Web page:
Conbit has developed a unique grillage design as part of a collaborative scope for an offshore wind farm project in the UK and one of the biggest in the world.
Conbit is providing the specialist offshore engineering for their parent company ALE, who has been contracted to provide the marine transportation, sea-fastening, load-out and ballasting of over 100 TPs for Ørsted’s Hornsea Project One, set to be the biggest wind farm in the world.
For the structural engineering, Conbit reused and adapted existing grillages for the new project, using their internal structural engineering expertise to conduct the structural integrity and sea fastening calculations of the grillages on the barge deck.
Once on the SARAH S barge, ALE’s latest marine investment, the TPs will be transported on the River Tees to the discharge berth. Conbit also provided the engineering for cost-effective storage and SPMT stability during the ALE transport operations at the yard.
For the storage at the quay, Conbit designed monopile cradles. These were specifically optimised to reduce costs, as the need for welding works is reduced.
As ensuring stability during the SPMT move was challenging, Conbit provided the engineering to enhance the hydraulic stability during the monopile positioning in relation to the sling configuration used for loading onto the SPMTs and positioning within the support cradles.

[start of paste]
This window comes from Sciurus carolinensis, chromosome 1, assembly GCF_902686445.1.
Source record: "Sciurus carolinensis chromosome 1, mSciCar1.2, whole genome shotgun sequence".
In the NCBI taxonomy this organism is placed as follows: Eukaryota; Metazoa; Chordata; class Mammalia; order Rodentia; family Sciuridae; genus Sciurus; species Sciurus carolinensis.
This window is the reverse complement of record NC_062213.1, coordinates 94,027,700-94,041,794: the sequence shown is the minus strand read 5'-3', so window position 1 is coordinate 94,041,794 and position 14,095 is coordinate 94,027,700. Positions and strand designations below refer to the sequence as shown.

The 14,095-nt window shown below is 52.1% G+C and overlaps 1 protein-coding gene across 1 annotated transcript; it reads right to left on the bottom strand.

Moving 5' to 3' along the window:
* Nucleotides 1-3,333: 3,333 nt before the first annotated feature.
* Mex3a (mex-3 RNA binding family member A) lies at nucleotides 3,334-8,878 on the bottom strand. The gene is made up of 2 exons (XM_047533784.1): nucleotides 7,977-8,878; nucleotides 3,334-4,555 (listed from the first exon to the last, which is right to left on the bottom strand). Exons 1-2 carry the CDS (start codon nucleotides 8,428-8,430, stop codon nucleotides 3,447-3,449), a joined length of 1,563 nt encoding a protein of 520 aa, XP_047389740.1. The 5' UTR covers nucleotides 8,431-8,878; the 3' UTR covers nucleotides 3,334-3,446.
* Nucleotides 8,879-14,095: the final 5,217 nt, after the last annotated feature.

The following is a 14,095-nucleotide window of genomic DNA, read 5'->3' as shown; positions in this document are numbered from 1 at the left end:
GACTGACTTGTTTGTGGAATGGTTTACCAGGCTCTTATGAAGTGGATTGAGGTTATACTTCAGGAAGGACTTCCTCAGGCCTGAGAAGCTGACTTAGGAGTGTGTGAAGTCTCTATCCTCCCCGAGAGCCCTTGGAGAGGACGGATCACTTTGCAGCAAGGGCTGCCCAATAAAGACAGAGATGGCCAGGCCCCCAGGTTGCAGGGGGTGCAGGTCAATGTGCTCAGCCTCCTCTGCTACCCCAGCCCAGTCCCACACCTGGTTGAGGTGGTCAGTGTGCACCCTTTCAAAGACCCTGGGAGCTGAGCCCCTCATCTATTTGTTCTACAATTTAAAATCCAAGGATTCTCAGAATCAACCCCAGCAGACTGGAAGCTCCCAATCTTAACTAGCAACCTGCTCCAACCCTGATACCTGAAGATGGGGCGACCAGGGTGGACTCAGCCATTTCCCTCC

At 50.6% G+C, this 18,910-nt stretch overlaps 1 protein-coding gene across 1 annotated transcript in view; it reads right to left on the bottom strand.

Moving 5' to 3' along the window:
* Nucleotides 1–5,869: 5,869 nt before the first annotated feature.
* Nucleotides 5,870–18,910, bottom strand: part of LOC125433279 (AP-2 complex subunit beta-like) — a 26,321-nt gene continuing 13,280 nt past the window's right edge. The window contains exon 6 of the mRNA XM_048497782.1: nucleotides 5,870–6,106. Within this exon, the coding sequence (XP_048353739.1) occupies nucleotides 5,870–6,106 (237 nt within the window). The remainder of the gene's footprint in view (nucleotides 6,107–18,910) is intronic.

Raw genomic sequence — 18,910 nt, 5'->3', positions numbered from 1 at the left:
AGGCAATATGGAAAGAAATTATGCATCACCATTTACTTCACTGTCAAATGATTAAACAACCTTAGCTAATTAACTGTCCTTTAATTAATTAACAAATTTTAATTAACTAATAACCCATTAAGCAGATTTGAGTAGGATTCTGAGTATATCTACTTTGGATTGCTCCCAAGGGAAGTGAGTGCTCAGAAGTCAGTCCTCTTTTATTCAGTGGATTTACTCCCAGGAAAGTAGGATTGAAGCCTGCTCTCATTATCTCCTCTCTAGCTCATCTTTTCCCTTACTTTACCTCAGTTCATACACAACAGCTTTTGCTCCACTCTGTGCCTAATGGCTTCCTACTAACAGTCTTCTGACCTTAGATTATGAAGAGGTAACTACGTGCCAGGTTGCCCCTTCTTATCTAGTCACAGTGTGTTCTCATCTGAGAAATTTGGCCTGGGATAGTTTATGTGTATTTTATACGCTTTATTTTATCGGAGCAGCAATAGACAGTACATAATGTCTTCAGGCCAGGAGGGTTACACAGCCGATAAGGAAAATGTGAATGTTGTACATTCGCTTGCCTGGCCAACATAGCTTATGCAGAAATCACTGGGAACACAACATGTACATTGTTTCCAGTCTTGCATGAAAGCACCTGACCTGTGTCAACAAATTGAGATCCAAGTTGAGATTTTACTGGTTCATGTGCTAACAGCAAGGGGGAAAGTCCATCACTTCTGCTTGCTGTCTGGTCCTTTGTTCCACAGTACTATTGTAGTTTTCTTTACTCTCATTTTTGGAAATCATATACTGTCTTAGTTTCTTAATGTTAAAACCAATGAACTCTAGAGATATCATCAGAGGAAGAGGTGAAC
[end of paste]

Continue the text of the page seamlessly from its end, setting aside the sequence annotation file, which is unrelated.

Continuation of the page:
Bart Steerneman, Engineering Manager for Conbit, said: “Using our in-house expertise, we could provide a cost-effective and safer solution for ALE to perform the heavy transport operations. This project shows the strength of the ALE – Conbit collaboration, as we are now able to provide clients with the complete service package, from transport to engineering and stress checks.”
So far, ALE has loaded-out the first five TPs and successfully completed the first discharge onto the installation vessel.
The Hornsea One wind farm is the world’s largest offshore wind farm under development, located in the North Sea.
Read about the transportation of transition pieces.